'You say no one is perfect but Papa.
But he has his faults too.'
POLITICAL PROBLEMS and the war in Italy, England's unpreparedness for war herself, and the immense amount of work which Prince Albert undertook with such ceaseless assiduity that he could often be seen actually running down the corridors at Buckingham Palace and Windsor Castle with papers in his hands and files under his arm, had taken sad toll of the Prince's health. He looked increasingly worn; his trim figure had thickened; he had long been going bald; he wore a wig and fur-lined coat in winter in the rooms which his wife insisted on keeping so cold; and, before he could hold his pen, he had to warm his hand over the flame of his lamp.
He was Prince Consort now, having been granted that title by the Queen by letters patent in 1857; but the title had given him scant pleasure. As he told his brother, it should have been granted at the time of his wedding but prejudice against him had prevented that and now it came too late. In fact, it might not have come at all had there not been a fear that 'wicked people might later on succeed in bringing up the Prince of Wales against his father, and tell him that he should not allow a foreign prince to take a place before him'. 1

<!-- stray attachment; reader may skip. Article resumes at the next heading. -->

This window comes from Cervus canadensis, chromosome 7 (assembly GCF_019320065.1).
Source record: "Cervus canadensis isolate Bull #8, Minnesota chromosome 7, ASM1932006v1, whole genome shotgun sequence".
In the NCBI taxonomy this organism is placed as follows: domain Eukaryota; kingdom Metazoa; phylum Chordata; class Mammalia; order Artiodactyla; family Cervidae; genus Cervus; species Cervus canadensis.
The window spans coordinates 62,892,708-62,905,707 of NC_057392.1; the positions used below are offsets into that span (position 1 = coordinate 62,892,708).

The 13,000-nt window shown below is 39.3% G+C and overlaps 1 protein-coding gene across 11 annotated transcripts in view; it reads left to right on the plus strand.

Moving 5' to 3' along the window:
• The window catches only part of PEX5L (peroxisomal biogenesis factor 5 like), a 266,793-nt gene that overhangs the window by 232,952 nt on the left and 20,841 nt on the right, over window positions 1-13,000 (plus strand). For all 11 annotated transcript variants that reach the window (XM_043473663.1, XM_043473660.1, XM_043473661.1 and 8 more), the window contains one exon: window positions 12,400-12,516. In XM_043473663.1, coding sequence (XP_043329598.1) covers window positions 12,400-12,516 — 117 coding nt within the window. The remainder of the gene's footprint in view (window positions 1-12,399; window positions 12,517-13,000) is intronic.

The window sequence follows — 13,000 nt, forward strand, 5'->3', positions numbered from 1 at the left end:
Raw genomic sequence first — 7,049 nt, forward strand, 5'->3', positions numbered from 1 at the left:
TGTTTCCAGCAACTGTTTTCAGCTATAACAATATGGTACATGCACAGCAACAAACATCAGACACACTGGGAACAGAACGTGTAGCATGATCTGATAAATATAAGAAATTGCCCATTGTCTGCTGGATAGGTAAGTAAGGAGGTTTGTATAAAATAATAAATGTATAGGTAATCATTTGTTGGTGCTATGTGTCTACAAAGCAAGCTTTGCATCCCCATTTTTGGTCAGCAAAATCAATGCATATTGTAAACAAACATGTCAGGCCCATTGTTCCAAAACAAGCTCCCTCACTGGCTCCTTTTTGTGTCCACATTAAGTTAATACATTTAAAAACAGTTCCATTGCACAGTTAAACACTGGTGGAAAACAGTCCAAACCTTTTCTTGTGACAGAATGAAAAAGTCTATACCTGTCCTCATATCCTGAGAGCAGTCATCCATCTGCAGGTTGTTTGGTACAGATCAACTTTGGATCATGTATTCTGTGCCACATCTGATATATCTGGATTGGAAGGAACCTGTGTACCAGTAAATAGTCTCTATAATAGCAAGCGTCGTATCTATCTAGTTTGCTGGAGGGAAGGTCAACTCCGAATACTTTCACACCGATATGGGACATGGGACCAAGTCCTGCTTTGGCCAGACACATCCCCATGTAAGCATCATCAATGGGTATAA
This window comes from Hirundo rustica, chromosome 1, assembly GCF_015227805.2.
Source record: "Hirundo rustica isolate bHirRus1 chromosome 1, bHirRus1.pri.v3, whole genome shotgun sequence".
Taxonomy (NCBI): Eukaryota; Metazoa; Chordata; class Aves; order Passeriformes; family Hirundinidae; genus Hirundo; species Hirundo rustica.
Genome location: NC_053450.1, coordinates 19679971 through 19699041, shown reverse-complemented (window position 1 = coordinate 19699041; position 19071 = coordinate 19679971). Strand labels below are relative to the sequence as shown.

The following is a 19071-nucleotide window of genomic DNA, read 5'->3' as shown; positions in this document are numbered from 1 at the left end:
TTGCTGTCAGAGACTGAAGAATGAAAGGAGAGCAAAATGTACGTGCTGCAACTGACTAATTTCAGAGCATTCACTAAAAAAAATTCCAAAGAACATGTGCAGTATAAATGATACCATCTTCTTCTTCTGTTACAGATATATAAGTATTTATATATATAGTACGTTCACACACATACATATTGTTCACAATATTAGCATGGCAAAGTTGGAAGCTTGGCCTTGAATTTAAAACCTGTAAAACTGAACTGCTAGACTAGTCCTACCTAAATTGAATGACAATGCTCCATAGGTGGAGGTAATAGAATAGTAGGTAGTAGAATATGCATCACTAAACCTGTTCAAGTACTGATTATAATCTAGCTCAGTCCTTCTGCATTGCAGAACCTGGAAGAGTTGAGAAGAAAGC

It was, however, concern for the happiness of his beloved daughter, whose presence he missed every day, which occupied his thoughts more than the possible future behaviour of his son. And in his anxiety about the child, and his longing for her responsive, affectionate, stimulating company, he came close to quarrelling again with his wife. Already before